As the 68th Cannes Film Festival got under way last week, huge numbers of people took to the skies to ensure they were able to travel there in style.
Cannes is just one of the major events for which NATS prepares all year round. And for the next few weeks it’s going to be busy, with the film festival, the Monaco Grand Prix, the Bank Holiday weekend and the England and Wales school half term holiday all coinciding.
Over the course of the Cannes Film Festival each year, NATS sees a steady increase in business jet demand at a number of UK airports, including Farnborough, London City and Luton. This inevitably coincides with the Monaco Grand Prix, with many additional flights operating to and from Nice and Cannes for the two events.
This year the first day of the film festival saw 427 business jet flights, up from 419 last year and 405 in 2013. These spikes compare to an average of around 353 business jet flights on a normal day.
In previous years, during the last two weeks in May the overall average daily traffic has increased 2% year on year. The prediction for 2015 is no different, as we’re anticipating an increase in traffic in UK airspace of approximately 2.2% over the next two weeks compared to the same period last year.
On Friday 23 May 2014 approximately 6,300 commercial flights arrived or departed UK airports – an increase of around 400 flights (5%) compared to the previous week. This was the busiest day of the Bank Holiday weekend.
Following the trend, we expect today to be the busiest day of this year so far in terms of total number of flights handled in the UK.
So how do we prepare for these peaks in demand?
As part of the planning team within our Airspace Capacity Management department which has the challenge of anticipating how all kinds of events – from film festivals and sporting events to predicting weather problems – may change the traffic demand pattern. The planning team prepare the ATC operation with as much information as possible so they can anticipate and predicted increase in demand.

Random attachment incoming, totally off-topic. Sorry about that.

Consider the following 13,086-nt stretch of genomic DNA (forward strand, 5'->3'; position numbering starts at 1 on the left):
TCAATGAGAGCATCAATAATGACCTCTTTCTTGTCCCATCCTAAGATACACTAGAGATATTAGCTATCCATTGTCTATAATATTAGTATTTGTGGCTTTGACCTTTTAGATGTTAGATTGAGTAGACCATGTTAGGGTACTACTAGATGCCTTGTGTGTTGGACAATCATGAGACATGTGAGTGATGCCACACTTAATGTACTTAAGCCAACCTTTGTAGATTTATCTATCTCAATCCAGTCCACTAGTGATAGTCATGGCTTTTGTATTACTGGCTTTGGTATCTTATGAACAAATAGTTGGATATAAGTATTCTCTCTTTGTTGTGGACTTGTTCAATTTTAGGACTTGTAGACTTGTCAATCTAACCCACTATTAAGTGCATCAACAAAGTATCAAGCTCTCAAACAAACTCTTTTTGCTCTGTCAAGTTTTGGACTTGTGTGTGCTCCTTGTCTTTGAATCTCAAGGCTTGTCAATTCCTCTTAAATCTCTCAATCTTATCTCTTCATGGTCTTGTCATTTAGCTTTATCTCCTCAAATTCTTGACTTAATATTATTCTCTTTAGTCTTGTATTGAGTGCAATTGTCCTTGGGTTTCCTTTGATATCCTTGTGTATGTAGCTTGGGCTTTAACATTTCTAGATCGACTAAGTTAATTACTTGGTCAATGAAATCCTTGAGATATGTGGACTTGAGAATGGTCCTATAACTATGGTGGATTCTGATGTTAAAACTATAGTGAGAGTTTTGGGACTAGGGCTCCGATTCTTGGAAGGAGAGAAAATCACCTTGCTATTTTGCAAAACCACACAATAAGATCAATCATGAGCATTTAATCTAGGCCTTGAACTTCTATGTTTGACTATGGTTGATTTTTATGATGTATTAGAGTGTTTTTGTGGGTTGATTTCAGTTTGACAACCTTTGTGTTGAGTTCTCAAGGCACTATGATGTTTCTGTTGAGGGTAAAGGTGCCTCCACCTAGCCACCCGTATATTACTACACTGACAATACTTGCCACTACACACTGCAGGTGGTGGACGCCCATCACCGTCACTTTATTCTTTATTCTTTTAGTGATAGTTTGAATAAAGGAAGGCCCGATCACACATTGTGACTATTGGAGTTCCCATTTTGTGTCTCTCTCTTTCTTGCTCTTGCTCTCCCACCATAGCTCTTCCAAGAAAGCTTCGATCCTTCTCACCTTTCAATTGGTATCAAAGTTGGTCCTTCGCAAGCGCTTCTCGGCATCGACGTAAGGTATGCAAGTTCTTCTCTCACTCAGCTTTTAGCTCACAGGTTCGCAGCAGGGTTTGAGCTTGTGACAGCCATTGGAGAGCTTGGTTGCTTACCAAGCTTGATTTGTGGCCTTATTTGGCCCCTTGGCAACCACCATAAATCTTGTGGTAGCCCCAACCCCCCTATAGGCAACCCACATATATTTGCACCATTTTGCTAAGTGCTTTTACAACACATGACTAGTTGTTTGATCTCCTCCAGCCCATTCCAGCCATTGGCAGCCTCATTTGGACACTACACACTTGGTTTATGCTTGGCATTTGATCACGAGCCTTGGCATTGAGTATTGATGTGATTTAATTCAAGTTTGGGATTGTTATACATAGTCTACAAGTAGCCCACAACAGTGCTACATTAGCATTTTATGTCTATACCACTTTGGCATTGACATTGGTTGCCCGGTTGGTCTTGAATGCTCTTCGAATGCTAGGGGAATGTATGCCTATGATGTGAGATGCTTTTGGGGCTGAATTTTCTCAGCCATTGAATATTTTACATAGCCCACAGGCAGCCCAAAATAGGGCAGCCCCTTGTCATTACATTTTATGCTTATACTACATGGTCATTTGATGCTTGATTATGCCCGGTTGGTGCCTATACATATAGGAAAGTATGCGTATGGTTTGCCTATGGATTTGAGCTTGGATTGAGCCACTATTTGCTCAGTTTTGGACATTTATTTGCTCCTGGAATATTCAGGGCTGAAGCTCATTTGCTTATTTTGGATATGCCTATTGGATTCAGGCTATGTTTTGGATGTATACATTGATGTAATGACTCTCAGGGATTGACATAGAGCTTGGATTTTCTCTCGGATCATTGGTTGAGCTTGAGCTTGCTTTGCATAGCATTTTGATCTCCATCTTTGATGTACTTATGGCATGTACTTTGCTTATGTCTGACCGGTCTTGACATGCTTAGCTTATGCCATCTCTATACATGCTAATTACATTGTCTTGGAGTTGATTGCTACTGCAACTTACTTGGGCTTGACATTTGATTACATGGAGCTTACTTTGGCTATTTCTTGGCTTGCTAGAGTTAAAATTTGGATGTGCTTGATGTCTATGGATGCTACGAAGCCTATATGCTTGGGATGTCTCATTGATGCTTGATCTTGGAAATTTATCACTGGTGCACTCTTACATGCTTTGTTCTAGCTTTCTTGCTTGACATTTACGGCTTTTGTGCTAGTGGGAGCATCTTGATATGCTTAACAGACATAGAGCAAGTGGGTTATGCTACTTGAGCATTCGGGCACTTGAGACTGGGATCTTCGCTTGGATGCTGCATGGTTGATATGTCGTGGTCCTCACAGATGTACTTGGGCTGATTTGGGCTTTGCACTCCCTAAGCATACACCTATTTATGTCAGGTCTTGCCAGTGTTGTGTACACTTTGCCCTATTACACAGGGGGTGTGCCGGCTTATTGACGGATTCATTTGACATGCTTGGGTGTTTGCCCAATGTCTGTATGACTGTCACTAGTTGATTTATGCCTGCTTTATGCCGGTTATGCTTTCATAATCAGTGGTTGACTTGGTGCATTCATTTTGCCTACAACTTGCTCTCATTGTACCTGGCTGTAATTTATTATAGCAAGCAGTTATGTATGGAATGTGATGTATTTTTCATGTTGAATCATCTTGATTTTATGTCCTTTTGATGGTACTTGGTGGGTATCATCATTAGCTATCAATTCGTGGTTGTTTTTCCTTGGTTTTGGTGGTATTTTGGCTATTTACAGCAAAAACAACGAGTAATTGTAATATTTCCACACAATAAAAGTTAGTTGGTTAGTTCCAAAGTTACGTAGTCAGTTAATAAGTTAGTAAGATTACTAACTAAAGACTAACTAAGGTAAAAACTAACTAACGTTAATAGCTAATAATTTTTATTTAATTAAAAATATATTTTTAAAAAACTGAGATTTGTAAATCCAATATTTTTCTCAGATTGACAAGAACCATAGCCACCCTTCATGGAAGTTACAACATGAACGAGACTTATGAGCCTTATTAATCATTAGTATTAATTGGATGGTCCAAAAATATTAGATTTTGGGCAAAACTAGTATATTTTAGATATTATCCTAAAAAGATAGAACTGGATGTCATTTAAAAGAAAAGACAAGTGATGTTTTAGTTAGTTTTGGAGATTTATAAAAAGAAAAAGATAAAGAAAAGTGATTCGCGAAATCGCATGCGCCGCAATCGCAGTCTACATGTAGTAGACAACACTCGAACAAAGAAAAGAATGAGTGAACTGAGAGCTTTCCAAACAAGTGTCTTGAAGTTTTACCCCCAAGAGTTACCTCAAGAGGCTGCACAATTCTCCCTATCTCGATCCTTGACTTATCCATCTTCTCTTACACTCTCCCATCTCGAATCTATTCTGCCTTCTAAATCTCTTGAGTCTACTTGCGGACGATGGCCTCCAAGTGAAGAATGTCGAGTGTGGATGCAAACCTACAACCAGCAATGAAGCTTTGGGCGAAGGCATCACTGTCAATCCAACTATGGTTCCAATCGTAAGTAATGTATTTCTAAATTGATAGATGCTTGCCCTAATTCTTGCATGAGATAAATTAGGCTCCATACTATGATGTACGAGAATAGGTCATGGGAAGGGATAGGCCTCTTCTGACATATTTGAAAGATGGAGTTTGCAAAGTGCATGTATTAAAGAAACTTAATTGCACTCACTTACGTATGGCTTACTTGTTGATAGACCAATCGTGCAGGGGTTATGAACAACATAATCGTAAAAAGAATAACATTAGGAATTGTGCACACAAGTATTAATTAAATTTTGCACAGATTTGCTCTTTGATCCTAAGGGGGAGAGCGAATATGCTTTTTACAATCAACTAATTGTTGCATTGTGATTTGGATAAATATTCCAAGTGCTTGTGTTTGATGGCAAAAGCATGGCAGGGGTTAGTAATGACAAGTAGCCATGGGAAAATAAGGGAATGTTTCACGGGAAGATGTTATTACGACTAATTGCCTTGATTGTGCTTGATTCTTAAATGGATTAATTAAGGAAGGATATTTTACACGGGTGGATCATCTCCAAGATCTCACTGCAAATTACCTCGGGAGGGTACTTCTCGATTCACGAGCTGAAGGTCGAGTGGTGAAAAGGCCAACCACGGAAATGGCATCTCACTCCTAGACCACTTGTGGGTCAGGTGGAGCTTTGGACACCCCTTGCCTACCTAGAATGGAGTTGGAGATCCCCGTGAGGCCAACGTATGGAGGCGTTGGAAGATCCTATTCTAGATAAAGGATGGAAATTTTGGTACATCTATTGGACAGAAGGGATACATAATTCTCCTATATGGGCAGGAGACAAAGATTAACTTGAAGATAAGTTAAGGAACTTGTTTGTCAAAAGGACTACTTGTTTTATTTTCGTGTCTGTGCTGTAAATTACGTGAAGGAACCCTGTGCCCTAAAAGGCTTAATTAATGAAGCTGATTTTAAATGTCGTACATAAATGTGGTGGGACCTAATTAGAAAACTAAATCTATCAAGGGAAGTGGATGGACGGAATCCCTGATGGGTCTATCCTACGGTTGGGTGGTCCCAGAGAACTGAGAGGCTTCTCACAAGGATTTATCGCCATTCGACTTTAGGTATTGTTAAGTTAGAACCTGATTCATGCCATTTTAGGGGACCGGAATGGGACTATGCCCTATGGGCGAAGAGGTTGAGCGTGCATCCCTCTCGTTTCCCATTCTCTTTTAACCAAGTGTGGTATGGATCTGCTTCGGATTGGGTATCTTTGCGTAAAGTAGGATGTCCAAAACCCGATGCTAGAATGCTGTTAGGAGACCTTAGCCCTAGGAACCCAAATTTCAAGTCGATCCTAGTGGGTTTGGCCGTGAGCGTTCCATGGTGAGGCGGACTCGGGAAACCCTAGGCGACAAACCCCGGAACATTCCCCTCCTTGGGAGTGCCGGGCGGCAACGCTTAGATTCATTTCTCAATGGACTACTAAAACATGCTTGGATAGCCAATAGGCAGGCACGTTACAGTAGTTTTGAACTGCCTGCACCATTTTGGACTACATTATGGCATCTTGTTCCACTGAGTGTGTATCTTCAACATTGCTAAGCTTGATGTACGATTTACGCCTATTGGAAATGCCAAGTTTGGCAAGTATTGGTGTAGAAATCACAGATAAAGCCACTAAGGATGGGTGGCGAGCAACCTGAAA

We look as far into the future as possible to determine ATC capacity and the predicted picture of demand. This helps the Operational Supervisory teams to match up staffing levels with the anticipated air traffic demand. We also work closely with airports to ensure we build their requirements into the overall planning process.
The inevitable increase in business jet flights to big events can cause an increase in workload for ATC, integrating them into the already busy traffic flows in and out of the UK.
Part of the preparation during the planning phase also includes an assessment of upcoming weather conditions. We don’t tend to look further than five days ahead as the weather can be fickle and are too changeable, however we monitor the weather conditions closely on a daily basis and adjust our plans accordingly.
Part of the ATC effort is to divide sectors of airspace when they are expected to get busy – reducing the pressure on staff, whilst ensuring safety is prioritised and any disruption or delay is minimised.
As always, we will continue to prepare for and manage a busy summer season. It is actually good to see that air traffic is at last on a positive upward trend.
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